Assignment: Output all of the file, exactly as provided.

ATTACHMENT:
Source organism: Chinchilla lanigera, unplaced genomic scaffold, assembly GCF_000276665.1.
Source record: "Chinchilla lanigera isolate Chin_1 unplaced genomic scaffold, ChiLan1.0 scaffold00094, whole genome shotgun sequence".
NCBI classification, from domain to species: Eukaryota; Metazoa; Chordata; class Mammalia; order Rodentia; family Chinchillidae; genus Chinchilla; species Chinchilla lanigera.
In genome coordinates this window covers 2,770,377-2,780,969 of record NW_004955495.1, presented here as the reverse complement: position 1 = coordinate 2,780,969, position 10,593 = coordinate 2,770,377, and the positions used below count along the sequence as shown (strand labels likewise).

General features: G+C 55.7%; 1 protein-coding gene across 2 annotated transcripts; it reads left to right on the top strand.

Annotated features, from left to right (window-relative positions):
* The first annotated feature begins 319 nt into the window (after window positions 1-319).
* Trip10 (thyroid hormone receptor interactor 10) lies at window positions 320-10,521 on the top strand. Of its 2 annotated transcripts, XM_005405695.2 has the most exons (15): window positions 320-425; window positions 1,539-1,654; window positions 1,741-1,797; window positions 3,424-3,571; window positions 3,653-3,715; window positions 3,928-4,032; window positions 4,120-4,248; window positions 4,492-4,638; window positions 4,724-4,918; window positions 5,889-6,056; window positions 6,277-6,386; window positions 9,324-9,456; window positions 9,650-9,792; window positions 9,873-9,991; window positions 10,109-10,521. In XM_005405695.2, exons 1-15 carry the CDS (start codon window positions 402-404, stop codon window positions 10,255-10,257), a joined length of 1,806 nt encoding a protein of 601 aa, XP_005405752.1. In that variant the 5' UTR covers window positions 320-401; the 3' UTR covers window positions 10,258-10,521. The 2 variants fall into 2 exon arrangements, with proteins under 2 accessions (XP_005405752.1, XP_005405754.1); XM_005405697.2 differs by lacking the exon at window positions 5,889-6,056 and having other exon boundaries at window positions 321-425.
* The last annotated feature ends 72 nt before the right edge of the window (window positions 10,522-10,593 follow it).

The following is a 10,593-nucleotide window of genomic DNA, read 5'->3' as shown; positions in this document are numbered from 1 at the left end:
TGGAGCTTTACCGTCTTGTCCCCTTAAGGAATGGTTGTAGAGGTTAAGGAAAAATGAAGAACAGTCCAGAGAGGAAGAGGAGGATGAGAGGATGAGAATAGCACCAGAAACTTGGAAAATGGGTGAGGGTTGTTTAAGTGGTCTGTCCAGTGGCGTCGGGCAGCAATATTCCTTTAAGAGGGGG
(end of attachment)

Source organism: Chinchilla lanigera, unplaced genomic scaffold, assembly GCF_000276665.1.
Source record: "Chinchilla lanigera isolate Chin_1 unplaced genomic scaffold, ChiLan1.0 scaffold00094, whole genome shotgun sequence".
NCBI classification, from domain to species: Eukaryota; Metazoa; Chordata; class Mammalia; order Rodentia; family Chinchillidae; genus Chinchilla; species Chinchilla lanigera.
In genome coordinates this window covers 2,770,377-2,780,969 of record NW_004955495.1, presented here as the reverse complement: position 1 = coordinate 2,780,969, position 10,593 = coordinate 2,770,377, and the positions used below count along the sequence as shown (strand labels likewise).

General features: G+C 55.7%; 1 protein-coding gene across 2 annotated transcripts; it reads left to right on the top strand.

Annotated features, from left to right (window-relative positions):
* The first annotated feature begins 319 nt into the window (after window positions 1-319).
* Trip10 (thyroid hormone receptor interactor 10) lies at window positions 320-10,521 on the top strand. Of its 2 annotated transcripts, XM_005405695.2 has the most exons (15): window positions 320-425; window positions 1,539-1,654; window positions 1,741-1,797; window positions 3,424-3,571; window positions 3,653-3,715; window positions 3,928-4,032; window positions 4,120-4,248; window positions 4,492-4,638; window positions 4,724-4,918; window positions 5,889-6,056; window positions 6,277-6,386; window positions 9,324-9,456; window positions 9,650-9,792; window positions 9,873-9,991; window positions 10,109-10,521. In XM_005405695.2, exons 1-15 carry the CDS (start codon window positions 402-404, stop codon window positions 10,255-10,257), a joined length of 1,806 nt encoding a protein of 601 aa, XP_005405752.1. In that variant the 5' UTR covers window positions 320-401; the 3' UTR covers window positions 10,258-10,521. The 2 variants fall into 2 exon arrangements, with proteins under 2 accessions (XP_005405752.1, XP_005405754.1); XM_005405697.2 differs by lacking the exon at window positions 5,889-6,056 and having other exon boundaries at window positions 321-425.
* The last annotated feature ends 72 nt before the right edge of the window (window positions 10,522-10,593 follow it).

The following is a 10,593-nucleotide window of genomic DNA, read 5'->3' as shown; positions in this document are numbered from 1 at the left end:
TGGAGCTTTACCGTCTTGTCCCCTTAAGGAATGGTTGTAGAGGTTAAGGAAAAATGAAGAACAGTCCAGAGAGGAAGAGGAGGATGAGAGGATGAGAATAGCACCAGAAACTTGGAAAATGGGTGAGGGTTGTTTAAGTGGTCTGTCCAGTGGCGTCGGGCAGCAATATTCCTTTAAGAGGGGG